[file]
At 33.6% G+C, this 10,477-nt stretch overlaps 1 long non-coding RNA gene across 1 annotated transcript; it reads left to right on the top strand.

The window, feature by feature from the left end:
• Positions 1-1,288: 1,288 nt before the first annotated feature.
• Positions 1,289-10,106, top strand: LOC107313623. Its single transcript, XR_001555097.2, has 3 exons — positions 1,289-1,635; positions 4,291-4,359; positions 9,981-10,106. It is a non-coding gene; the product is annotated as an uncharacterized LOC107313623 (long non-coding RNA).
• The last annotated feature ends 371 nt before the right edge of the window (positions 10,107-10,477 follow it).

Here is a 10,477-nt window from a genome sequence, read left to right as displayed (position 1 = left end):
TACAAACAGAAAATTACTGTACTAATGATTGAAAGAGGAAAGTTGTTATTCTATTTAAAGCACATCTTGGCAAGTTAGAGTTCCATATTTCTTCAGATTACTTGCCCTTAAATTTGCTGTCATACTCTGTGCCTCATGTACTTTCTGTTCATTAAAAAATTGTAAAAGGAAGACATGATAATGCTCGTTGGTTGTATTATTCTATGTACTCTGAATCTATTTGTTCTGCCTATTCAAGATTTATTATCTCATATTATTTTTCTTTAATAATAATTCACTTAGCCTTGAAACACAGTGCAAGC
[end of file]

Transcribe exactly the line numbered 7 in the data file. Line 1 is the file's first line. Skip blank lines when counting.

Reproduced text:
TACAAACAGAAAATTACTGTACTAATGATTGAAAGAGGAAAGTTGTTATTCTATTTAAAGCACATCTTGGCAAGTTAGAGTTCCATATTTCTTCAGATTACTTGCCCTTAAATTTGCTGTCATACTCTGTGCCTCATGTACTTTCTGTTCATTAAAAAATTGTAAAAGGAAGACATGATAATGCTCGTTGGTTGTATTATTCTATGTACTCTGAATCTATTTGTTCTGCCTATTCAAGATTTATTATCTCATATTATTTTTCTTTAATAATAATTCACTTAGCCTTGAAACACAGTGCAAGC